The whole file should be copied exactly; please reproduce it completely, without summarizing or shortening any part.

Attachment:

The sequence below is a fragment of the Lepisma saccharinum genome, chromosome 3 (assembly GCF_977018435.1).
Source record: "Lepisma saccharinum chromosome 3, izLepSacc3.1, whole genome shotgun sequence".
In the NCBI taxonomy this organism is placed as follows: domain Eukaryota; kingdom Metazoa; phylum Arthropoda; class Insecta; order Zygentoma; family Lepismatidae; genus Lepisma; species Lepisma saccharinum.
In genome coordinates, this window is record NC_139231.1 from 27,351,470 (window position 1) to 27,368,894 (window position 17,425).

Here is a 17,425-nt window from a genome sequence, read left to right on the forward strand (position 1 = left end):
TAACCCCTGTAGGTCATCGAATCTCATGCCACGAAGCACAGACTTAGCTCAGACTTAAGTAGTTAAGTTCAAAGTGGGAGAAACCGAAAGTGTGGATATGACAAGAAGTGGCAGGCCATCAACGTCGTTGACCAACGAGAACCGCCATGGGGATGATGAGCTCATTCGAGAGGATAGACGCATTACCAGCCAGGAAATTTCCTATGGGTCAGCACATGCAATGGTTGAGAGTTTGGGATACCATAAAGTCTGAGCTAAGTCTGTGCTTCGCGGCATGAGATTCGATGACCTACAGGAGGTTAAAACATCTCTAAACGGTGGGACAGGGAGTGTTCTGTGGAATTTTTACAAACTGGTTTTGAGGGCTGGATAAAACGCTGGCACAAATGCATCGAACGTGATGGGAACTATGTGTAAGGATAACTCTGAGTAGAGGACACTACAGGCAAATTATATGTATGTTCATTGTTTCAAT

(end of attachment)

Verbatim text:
The sequence below is a fragment of the Lepisma saccharinum genome, chromosome 3 (assembly GCF_977018435.1).
Source record: "Lepisma saccharinum chromosome 3, izLepSacc3.1, whole genome shotgun sequence".
In the NCBI taxonomy this organism is placed as follows: domain Eukaryota; kingdom Metazoa; phylum Arthropoda; class Insecta; order Zygentoma; family Lepismatidae; genus Lepisma; species Lepisma saccharinum.
In genome coordinates, this window is record NC_139231.1 from 27,351,470 (window position 1) to 27,368,894 (window position 17,425).

Here is a 17,425-nt window from a genome sequence, read left to right on the forward strand (position 1 = left end):
TAACCCCTGTAGGTCATCGAATCTCATGCCACGAAGCACAGACTTAGCTCAGACTTAAGTAGTTAAGTTCAAAGTGGGAGAAACCGAAAGTGTGGATATGACAAGAAGTGGCAGGCCATCAACGTCGTTGACCAACGAGAACCGCCATGGGGATGATGAGCTCATTCGAGAGGATAGACGCATTACCAGCCAGGAAATTTCCTATGGGTCAGCACATGCAATGGTTGAGAGTTTGGGATACCATAAAGTCTGAGCTAAGTCTGTGCTTCGCGGCATGAGATTCGATGACCTACAGGAGGTTAAAACATCTCTAAACGGTGGGACAGGGAGTGTTCTGTGGAATTTTTACAAACTGGTTTTGAGGGCTGGATAAAACGCTGGCACAAATGCATCGAACGTGATGGGAACTATGTGTAAGGATAACTCTGAGTAGAGGACACTACAGGCAAATTATATGTATGTTCATTGTTTCAAT